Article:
My 13 Favorite Albums of 2009 13-6

Well, here we are in 2010, the year we make contact. For those of you who don’t know, a new federal law went into effect at midnight on New Year’s Day: if you hear any of your fellow citizens call this year “oh-ten”, it is legal to punch them in the face exactly one time.

Having safely seen 2009 out the door, I think it’s time to start talking shit about it. Everyone loves a list, especially one that doesn’t include Animal Collective or Phoenix, so I compiled a list of my 13 favorite albums of 2009. I don’t know if they’re the best albums of the year or not and I don’t care. They’re the ones I like the best and, honestly, I think that’s all anyone can say. Also, my list contains 14 albums (well, technically, 13 albums and an EP) because there was a tie. Anyway, feast yer eyes on this here list (helpfully rendered in a distinctly non-slide-show format):

13. Lord Cut-Glass, Lord Cut-Glass. I’ll just assume everyone knows that Lord Cut-Glass is really former Delgado Alun Woodward. And I know that my review of this record spent a good deal of time bitching about how the Delgados ought to just reunite, come to the U.S. and play shows in the courtyard of my apartment complex. But the fact remains that Lord Cut-Glass is a really beautiful record; Woodward lilts over plucked acoustic guitars and low brass, quietly issuing some of the best melodies of his career. Highlights include “Picasso,” “Even Jesus Couldn’t Love You,” “Holy Fuck,” “A Pulse” and “Big Time Teddy.”

12. Mike Doughty, Sad Man Happy Man. Last year, Doughty put out an album called Golden Delicious that I liked well enough at first. And then it kinda grew off of me with a stunning quickness. Just wasn’t feeling it, I guess. However, because I love Mike Doughty, I’m always willing to listen to his stuff. This year, he put out the superb Sad Man Happy Man, which I nabbed from Amazon’s digital store for five freaking bucks (gargle my balls, I-Tunes). SMHM is driven by Doughty’s chunky guitar strumming and absurd humor, and it’s my favorite album of his since Skittish (which has to be one of the most underrated albums I’ve ever heard). It opens with one of its best moments, “Nectarine (Part Two)” and also includes the coolest prayer ever (“Lord Lord Help Me Just to Rock Rock On”) and “Year of the Dog,” which might be Doughty’s best tune since “Sweet Lord in Heaven.”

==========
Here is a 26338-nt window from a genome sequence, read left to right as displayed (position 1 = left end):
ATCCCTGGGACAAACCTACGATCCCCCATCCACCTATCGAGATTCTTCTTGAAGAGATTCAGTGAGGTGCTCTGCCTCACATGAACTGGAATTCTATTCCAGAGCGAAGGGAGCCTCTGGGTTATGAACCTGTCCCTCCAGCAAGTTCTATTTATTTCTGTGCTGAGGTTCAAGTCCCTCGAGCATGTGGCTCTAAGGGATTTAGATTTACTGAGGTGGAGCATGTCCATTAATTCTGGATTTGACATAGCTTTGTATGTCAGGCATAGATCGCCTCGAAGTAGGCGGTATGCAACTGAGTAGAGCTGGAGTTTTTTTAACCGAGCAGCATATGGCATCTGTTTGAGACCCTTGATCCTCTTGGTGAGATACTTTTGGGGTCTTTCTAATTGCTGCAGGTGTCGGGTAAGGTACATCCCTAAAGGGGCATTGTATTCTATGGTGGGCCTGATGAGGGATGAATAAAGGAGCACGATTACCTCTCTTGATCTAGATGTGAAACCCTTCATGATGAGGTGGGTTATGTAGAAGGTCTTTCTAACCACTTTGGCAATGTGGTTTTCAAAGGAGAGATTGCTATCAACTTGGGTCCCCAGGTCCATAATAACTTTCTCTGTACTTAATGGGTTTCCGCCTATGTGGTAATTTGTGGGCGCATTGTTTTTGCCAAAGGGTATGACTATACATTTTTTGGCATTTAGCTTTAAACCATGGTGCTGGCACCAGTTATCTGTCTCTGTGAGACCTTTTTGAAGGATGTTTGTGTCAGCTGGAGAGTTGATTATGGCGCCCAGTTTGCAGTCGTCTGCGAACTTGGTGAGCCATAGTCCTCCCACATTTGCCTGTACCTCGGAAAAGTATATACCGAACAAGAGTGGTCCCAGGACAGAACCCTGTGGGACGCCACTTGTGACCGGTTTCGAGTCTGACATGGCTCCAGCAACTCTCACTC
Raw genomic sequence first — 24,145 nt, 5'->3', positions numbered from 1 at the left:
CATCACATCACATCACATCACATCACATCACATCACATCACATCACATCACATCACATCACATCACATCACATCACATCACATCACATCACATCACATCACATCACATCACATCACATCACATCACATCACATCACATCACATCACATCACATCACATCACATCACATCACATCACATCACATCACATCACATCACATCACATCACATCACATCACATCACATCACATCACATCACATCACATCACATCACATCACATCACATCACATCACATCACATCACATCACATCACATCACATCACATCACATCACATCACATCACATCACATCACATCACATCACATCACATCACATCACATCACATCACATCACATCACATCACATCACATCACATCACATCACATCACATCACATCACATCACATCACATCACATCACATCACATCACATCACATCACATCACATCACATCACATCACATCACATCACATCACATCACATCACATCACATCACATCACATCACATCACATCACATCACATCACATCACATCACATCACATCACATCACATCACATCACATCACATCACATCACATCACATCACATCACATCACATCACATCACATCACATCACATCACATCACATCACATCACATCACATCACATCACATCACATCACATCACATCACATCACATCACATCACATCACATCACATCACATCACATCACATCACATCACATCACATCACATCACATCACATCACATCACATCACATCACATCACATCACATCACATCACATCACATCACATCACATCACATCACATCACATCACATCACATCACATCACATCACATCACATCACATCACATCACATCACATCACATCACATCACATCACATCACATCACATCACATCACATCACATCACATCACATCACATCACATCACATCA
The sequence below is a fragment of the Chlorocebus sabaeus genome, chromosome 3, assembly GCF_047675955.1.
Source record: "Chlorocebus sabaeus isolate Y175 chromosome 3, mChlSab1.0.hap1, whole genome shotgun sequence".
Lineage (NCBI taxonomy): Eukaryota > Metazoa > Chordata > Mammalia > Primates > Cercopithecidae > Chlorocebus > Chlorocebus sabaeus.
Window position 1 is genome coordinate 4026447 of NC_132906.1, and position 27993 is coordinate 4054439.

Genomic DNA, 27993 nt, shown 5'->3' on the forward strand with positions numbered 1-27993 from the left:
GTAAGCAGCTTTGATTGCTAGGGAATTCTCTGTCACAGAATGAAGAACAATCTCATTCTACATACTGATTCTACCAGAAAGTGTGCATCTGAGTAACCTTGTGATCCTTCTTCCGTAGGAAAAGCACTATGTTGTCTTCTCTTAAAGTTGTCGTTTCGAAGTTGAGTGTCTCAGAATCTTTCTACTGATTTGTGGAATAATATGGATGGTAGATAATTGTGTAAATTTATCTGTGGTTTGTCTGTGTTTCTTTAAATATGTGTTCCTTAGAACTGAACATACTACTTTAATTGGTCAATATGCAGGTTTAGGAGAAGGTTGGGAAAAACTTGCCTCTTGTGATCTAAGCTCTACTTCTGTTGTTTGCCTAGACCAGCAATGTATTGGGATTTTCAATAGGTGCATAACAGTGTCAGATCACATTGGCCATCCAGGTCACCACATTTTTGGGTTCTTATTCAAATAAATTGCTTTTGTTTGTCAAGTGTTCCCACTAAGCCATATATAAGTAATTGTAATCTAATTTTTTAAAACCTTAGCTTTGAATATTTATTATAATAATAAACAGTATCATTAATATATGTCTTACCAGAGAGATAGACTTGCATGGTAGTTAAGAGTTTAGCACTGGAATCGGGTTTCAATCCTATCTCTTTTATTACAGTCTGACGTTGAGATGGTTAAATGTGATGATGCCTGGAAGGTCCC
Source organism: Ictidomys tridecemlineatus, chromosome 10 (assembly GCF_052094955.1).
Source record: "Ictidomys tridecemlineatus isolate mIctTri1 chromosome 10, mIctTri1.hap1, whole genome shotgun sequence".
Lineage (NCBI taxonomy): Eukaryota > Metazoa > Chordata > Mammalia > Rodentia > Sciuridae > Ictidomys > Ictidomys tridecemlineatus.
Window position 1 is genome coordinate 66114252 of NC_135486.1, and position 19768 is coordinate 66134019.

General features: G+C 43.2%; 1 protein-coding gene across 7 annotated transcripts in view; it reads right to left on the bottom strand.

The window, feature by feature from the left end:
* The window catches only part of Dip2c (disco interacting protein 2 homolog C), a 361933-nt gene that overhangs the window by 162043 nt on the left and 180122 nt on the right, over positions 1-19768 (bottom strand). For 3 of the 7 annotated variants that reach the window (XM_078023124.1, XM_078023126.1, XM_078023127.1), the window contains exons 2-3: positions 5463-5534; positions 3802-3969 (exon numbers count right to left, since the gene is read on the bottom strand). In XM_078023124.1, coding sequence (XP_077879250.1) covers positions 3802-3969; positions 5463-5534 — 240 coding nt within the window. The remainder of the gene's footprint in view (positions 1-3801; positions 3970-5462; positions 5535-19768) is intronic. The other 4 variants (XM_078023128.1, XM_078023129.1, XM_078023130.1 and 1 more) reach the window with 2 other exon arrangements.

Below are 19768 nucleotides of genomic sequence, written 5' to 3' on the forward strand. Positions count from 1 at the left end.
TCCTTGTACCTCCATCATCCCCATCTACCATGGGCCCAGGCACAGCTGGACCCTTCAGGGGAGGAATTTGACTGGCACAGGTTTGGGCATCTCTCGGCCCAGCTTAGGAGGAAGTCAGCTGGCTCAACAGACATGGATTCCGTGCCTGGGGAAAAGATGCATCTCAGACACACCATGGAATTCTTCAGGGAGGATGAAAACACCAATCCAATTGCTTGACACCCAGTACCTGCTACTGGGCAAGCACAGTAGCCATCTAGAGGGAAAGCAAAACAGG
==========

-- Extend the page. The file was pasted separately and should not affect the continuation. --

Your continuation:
11. Yeah Yeah Yeahs, It’s Blitz. 2009 was a great year for some of my favorite female vocalists, not least of whom is Karen O. of the Yeah Yeah Yeahs. Not only did I get to delight in an affordable deluxe edition of It’s Blitz! (Amazon’s mp3 store has not yet let me down in the cheap goodies department), but I got to see the Yeah Yeah Yeahs play a kickass set at Coachella (one of the best sets I saw at that festival). The album is filled with awesome turbo-pop (starting with a pair of aces in “Zero” and “Heads Will Roll”) and a few pretty ballads (“Hysteric” splits the difference between the two types of song and is, in two words, fucking awesome). It’s Blitz! firmly established the Yeah Yeah Yeahs as one of the best bands in America and their live shows will back that claim up for the doubters.

10. Brother Ali, Us. I could make a joke about how Brother Ali is the king of white rap (ha ha, because he’s an albino, ha ha), but, taking Us as exhibit A for the prosecution, it’s more accurate to place Ali near the top of the hip-hop heap, regardless of skin pigment. Jay-Z has never, in my estimation, done anything to rival  “Tightrope” or “The Travelers.” To my knowledge, he’s never even tried. With Us, Ali threw down a gauntlet of new rules for the hip-hop community, chief among them: no skits and fewer songs about how badass you are (Us has ’em, but they’re matched pound for pound by songs of real substance and at least one tune wherein Ali shows gratitude for his good fortune, saying, “I’m the luckiest sonofabitch that ever lived”). Us is a truly refreshing album, and it stays fresh with every listen.

9. Camera Obscura, My Maudlin Career. Speaking of refreshing, Camera Obscura released one hell of an orchestral pop album last year. My Maudlin Career, despite its potentially emo-sounding name, starts and ends with a bang (“French Navy” and “Honey in the Sun”, respectively) – in between, Tracyanne Campbell drops lines like “when you’re lucid, you’re the sweetest thing” and “drinking has never been the same again”, the latter from the stellar, mournful ballad “Other Towns and Cities”. My Maudlin Career is so good that I think almost anyone who likes music will like it. But some people who like music like Wavves, so I could be wrong.